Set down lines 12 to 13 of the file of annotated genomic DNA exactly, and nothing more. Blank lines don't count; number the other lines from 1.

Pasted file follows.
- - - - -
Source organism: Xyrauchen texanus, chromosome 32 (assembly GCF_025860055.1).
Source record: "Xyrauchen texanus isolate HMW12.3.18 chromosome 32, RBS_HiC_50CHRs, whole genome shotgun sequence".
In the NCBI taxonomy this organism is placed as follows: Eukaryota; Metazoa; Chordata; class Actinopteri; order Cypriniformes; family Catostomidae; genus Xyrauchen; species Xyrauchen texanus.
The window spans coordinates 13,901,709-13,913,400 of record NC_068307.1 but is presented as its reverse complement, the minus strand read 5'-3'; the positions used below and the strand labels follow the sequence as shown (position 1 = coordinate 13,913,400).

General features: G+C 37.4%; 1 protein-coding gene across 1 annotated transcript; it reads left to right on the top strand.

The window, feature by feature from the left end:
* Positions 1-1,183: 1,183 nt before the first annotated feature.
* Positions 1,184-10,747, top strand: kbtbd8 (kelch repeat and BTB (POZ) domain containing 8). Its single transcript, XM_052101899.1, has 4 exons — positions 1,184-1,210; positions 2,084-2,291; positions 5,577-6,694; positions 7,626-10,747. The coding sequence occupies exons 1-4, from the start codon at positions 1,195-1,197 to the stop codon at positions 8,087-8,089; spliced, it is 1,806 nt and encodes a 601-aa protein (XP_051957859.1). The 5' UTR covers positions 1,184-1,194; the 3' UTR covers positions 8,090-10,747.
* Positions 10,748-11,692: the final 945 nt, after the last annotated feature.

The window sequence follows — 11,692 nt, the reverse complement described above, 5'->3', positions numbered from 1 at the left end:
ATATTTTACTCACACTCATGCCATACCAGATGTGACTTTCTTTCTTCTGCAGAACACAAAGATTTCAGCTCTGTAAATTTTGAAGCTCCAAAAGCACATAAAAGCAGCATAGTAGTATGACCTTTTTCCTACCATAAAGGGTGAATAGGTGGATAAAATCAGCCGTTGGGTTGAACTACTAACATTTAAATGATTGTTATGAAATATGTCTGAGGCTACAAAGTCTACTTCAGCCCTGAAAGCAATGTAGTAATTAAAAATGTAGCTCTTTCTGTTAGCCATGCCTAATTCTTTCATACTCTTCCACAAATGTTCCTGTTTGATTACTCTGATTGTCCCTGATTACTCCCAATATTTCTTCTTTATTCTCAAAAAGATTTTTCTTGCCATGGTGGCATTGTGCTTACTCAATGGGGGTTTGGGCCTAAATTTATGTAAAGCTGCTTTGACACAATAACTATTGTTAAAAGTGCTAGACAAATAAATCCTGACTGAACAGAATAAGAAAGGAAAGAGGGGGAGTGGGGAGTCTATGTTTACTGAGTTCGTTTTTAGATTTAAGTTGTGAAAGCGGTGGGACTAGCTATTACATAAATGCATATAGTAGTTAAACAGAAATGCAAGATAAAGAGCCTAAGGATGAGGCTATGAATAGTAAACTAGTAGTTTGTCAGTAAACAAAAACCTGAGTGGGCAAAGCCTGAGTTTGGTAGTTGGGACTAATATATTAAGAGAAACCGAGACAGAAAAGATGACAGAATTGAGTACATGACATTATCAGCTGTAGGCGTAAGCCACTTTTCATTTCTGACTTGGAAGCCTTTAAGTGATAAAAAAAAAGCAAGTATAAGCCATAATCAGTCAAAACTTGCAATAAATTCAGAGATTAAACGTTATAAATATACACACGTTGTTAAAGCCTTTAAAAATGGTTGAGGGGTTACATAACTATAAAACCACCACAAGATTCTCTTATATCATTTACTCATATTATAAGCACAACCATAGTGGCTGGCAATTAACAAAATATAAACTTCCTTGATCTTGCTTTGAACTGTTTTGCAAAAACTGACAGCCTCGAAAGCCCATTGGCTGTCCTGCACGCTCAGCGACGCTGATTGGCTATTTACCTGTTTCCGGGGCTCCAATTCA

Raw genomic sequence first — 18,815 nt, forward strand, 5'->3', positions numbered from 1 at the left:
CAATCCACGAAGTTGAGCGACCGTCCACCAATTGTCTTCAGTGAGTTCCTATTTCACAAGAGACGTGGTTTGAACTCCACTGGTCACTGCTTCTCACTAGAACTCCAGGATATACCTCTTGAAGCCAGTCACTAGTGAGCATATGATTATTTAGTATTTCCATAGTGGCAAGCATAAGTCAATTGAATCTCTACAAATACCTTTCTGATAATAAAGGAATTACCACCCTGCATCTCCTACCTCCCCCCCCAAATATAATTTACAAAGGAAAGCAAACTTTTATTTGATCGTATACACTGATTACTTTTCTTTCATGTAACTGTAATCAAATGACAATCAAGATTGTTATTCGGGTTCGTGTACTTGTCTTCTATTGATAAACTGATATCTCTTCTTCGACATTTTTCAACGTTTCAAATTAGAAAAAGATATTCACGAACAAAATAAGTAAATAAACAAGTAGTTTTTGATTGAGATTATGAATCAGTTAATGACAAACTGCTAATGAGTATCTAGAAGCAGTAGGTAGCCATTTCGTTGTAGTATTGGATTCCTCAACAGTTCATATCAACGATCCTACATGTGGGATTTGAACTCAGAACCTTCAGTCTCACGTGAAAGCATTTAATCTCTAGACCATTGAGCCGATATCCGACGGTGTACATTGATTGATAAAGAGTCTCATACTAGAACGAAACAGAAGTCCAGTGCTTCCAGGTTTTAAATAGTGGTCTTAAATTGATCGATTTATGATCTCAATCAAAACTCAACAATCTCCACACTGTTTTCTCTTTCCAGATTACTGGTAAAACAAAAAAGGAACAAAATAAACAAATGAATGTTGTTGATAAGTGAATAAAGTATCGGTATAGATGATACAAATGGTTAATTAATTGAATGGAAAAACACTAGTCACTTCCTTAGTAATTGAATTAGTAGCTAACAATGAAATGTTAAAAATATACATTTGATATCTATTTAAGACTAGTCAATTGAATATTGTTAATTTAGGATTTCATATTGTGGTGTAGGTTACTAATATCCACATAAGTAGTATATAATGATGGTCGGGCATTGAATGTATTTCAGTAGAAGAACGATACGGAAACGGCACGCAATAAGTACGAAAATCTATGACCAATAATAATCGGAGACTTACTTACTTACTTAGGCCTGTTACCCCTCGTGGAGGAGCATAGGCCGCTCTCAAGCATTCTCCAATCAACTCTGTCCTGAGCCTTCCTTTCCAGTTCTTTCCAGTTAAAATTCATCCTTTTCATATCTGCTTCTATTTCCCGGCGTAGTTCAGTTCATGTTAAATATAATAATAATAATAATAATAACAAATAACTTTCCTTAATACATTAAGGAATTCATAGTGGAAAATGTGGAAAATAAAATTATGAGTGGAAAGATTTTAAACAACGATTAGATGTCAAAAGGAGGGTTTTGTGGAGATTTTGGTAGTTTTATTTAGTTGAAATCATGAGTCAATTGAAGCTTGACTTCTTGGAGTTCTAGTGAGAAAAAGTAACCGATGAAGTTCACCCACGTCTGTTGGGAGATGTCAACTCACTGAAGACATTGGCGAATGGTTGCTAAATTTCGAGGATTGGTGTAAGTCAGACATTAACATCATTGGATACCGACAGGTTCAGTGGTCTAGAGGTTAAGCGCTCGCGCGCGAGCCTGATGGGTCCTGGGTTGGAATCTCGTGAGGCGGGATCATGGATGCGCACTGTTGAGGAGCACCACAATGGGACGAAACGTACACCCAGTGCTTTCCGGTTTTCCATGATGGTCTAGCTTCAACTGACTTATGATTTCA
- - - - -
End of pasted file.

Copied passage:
Raw genomic sequence first — 18,815 nt, forward strand, 5'->3', positions numbered from 1 at the left:
CAATCCACGAAGTTGAGCGACCGTCCACCAATTGTCTTCAGTGAGTTCCTATTTCACAAGAGACGTGGTTTGAACTCCACTGGTCACTGCTTCTCACTAGAACTCCAGGATATACCTCTTGAAGCCAGTCACTAGTGAGCATATGATTATTTAGTATTTCCATAGTGGCAAGCATAAGTCAATTGAATCTCTACAAATACCTTTCTGATAATAAAGGAATTACCACCCTGCATCTCCTACCTCCCCCCCCAAATATAATTTACAAAGGAAAGCAAACTTTTATTTGATCGTATACACTGATTACTTTTCTTTCATGTAACTGTAATCAAATGACAATCAAGATTGTTATTCGGGTTCGTGTACTTGTCTTCTATTGATAAACTGATATCTCTTCTTCGACATTTTTCAACGTTTCAAATTAGAAAAAGATATTCACGAACAAAATAAGTAAATAAACAAGTAGTTTTTGATTGAGATTATGAATCAGTTAATGACAAACTGCTAATGAGTATCTAGAAGCAGTAGGTAGCCATTTCGTTGTAGTATTGGATTCCTCAACAGTTCATATCAACGATCCTACATGTGGGATTTGAACTCAGAACCTTCAGTCTCACGTGAAAGCATTTAATCTCTAGACCATTGAGCCGATATCCGACGGTGTACATTGATTGATAAAGAGTCTCATACTAGAACGAAACAGAAGTCCAGTGCTTCCAGGTTTTAAATAGTGGTCTTAAATTGATCGATTTATGATCTCAATCAAAACTCAACAATCTCCACACTGTTTTCTCTTTCCAGATTACTGGTAAAACAAAAAAGGAACAAAATAAACAAATGAATGTTGTTGATAAGTGAATAAAGTATCGGTATAGATGATACAAATGGTTAATTAATTGAATGGAAAAACACTAGTCACTTCCTTAGTAATTGAATTAGTAGCTAACAATGAAATGTTAAAAATATACATTTGATATCTATTTAAGACTAGTCAATTGAATATTGTTAATTTAGGATTTCATATTGTGGTGTAGGTTACTAATATCCACATAAGTAGTATATAATGATGGTCGGGCATTGAATGTATTTCAGTAGAAGAACGATACGGAAACGGCACGCAATAAGTACGAAAATCTATGACCAATAATAATCGGAGACTTACTTACTTACTTAGGCCTGTTACCCCTCGTGGAGGAGCATAGGCCGCTCTCAAGCATTCTCCAATCAACTCTGTCCTGAGCCTTCCTTTCCAGTTCTTTCCAGTTAAAATTCATCCTTTTCATATCTGCTTCTATTTCCCGGCGTAGTTCAGTTCATGTTAAATATAATAATAATAATAATAATAACAAATAACTTTCCTTAATACATTAAGGAATTCATAGTGGAAAATGTGGAAAATAAAATTATGAGTGGAAAGATTTTAAACAACGATTAGATGTCAAAAGGAGGGTTTTGTGGAGATTTTGGTAGTTTTATTTAGTTGAAATCATGAGTCAATTGAAGCTTGACTTCTTGGAGTTCTAGTGAGAAAAAGTAACCGATGAAGTTCACCCACGTCTGTTGGGAGATGTCAACTCACTGAAGACATTGGCGAATGGTTGCTAAATTTCGAGGATTGGTGTAAGTCAGACATTAACATCATTGGATACCGACAGGTTCAGTGGTCTAGAGGTTAAGCGCTCGCGCGCGAGCCTGATGGGTCCTGGGTTGGAATCTCGTGAGGCGGGATCATGGATGCGCACTGTTGAGGAGCACCACAATGGGACGAAACGTACACCCAGTGCTTTCCGGTTTTCCATGATGGTCTAGCTTCAACTGACTTATGATTTCA